Limor Kessem is one of the top cyber intelligence experts at IBM Security, as well as being a seasoned security advocate, public speaker, and a regular blogger on the cutting-edge IBM Security Intelligence blog. She comes to IBM from RSA Security, where she spent five years as part of the RSA research labs and ThetaRay, the big data analytics startup, where she created the company’s cybersecurity thought leadership programme. Limor is considered a global authority on emerging cybercrime threats.
“…This year we even offered scholarships to all women interested in attending the Hacker Halted conference in Atlanta, and had over 400 women register to attend the conference using this scholarship as a result…”
A growing force in cyber security
I have spent most of the past decade in the security industry, and joined IBM in early 2015 as a security evangelist. As part of this role I speak in conferences and different security events across the globe, which of course brought me time and time again to notice that women were a scarce minority in the field.
Championing women in security was a natural next step, and I am extra fortunate and grateful to do that in Israel, where women are a growing force in cybersecurity.
My role on a day to day basis
At IBM, I am part of the threat intelligence and research group. My daily work is to piece together data and timely research from across different teams at IBM, and share this information within IBM and the cybersecurity community to help the industry stay ahead of rapidly evolving threats.
This involves staying up to speed on the latest cybercrime trends, understanding the activities of various cybercriminal groups and being able to translate technical cybersecurity data into relevant information for a variety of audiences.
To get an idea about what that means, you can check out my author page on the IBM blog.
Data – the most precious resource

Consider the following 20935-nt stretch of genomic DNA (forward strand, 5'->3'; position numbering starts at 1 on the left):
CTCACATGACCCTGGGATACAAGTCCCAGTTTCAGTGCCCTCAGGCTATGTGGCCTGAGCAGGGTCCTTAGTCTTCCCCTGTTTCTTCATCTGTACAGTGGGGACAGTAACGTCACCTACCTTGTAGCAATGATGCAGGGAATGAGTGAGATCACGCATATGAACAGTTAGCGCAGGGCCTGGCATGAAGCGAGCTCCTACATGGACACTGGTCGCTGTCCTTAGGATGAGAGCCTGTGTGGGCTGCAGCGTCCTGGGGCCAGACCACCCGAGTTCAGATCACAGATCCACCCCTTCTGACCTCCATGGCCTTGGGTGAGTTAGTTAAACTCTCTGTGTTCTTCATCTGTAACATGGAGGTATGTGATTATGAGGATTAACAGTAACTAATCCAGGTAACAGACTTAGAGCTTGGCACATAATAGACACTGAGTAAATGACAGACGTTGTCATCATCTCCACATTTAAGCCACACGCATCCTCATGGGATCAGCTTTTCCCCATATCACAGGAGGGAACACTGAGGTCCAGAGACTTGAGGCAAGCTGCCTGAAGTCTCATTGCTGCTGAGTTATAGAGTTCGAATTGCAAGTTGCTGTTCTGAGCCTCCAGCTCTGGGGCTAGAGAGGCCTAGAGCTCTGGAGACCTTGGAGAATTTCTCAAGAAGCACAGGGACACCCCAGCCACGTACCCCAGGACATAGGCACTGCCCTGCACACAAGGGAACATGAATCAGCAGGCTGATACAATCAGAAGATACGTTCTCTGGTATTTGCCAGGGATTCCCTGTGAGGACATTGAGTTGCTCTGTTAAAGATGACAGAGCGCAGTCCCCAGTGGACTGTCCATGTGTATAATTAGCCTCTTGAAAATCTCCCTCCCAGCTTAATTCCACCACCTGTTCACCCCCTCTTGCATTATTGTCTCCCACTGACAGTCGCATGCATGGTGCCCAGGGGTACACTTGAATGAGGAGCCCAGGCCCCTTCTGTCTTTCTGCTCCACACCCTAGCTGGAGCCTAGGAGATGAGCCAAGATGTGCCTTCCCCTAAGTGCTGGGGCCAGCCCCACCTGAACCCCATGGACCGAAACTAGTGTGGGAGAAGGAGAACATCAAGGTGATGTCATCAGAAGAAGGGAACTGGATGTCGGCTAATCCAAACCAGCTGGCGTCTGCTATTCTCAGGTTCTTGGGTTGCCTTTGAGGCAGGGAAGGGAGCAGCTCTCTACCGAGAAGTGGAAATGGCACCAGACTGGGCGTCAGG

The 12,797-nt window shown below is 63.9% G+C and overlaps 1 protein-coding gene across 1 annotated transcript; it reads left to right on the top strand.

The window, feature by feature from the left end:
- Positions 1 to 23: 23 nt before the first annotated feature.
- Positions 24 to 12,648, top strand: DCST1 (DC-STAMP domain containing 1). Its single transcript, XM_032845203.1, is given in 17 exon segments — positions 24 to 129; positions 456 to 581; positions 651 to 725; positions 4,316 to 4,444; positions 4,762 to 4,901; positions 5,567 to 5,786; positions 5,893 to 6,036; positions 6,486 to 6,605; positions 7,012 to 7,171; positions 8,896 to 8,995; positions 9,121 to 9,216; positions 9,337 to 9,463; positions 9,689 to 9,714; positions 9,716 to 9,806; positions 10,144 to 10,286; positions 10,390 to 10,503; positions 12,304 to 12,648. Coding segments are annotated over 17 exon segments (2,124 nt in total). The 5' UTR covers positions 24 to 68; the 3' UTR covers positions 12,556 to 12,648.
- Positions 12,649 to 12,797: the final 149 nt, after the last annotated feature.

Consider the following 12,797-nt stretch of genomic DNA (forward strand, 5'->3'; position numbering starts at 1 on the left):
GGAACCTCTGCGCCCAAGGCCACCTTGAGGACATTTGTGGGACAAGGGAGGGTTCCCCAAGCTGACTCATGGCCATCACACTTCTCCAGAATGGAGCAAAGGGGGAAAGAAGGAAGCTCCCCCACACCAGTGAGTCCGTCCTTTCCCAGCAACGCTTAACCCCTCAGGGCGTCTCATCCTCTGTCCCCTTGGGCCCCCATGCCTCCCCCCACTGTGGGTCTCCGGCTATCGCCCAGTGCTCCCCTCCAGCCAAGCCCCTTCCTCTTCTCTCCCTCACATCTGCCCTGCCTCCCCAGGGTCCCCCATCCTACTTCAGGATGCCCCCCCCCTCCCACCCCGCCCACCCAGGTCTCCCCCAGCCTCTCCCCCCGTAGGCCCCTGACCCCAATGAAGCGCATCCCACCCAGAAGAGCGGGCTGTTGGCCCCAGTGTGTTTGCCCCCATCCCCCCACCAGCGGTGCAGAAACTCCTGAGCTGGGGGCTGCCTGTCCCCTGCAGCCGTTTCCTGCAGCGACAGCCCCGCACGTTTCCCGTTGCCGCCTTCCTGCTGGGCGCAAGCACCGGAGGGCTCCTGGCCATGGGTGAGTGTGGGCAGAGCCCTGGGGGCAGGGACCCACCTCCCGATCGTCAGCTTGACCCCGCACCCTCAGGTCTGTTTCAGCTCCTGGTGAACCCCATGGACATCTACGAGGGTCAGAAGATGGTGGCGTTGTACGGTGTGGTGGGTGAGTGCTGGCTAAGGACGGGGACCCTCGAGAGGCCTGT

Nowadays, the most precious resource for organisations in every sector is data. Cybersecurity encompasses everything that has to do with securing the human and digital environments of organisations in order to protect their data. Cybersecurity should be a core part of any organisation’s risk management strategy and can also help achieve business goals.
Evolution of the threat landscape
When we look at the world today, we realise that data is a driver for business, growth, and progress. Everything we do generates and consumes data, and as such, data is extremely valuable to businesses and individuals alike. Of course, when something carries value, it interests other types of parties, such as organised crime groups, business espionage actors, and other nations.
The evolution of the threat landscape is what drove the need for more skills and more personnel, but the pipeline of people entering the cybersecurity workforce has not caught up with demand yet. This is why IBM is working with cognitive technologies and has various initiatives in place to help bring more talent and skill into the cybersecurity sphere.
Investing in initiatives to recruit more women and people of diverse backgrounds
There are many reasons why we see less women in technology overall, and in cybersecurity as well. Some of those reasons are the existing culture, lack of opportunity, unequal pay, and difficulty in advancing compared with male counterparts.
However, more and more attention is being placed on increasing diversity within the security industry and closing the gender gap. With the shift taking place in awareness to these issues, and companies like IBM investing in initiatives to recruit more women and people of diverse backgrounds into the industry, we hope to see positive changes in the field.
Leading the charge
IBM is leading the charge in driving many programmes to attract and retain more women in technology, and the cybersecurity industry specifically. IBM Security sponsors and participates in many conference that foster career development and awareness for cybersecurity careers amongst women – such as NYU’s Women Leaders in Cybersecurity Summit or the WiCyS Women In Cyber Security Conference.
This year we even offered scholarships to all women interested in attending the Hacker Halted conference in Atlanta, and had over 400 women register to attend the conference using this scholarship as a result.
IBM also recognises that part of addressing the gender gap in security is raising awareness of this as a career option at a younger age. To help with this, IBM hosts workshops for middle school girls called #IBMCyberDay4Girls. These events invite groups of local middle schoolers to IBM locations across the US and Canada to hear from cybersecurity experts, learn tips to stay safe online, and teach them about potential career options in cybersecurity.
Additionally, we have a group within IBM called Women in Security Excelling (WISE), which is a community that includes mentoring and support for women in security at IBM, and also drives external initiatives like the #IBMCyberDay4Girls.
Empower and develop
Part of what IBM offers employees, and which really motivates me is mentoring other women and bringing them into cybersecurity roles, or helping them grow their existing role in ways that will empower and develop their security skills.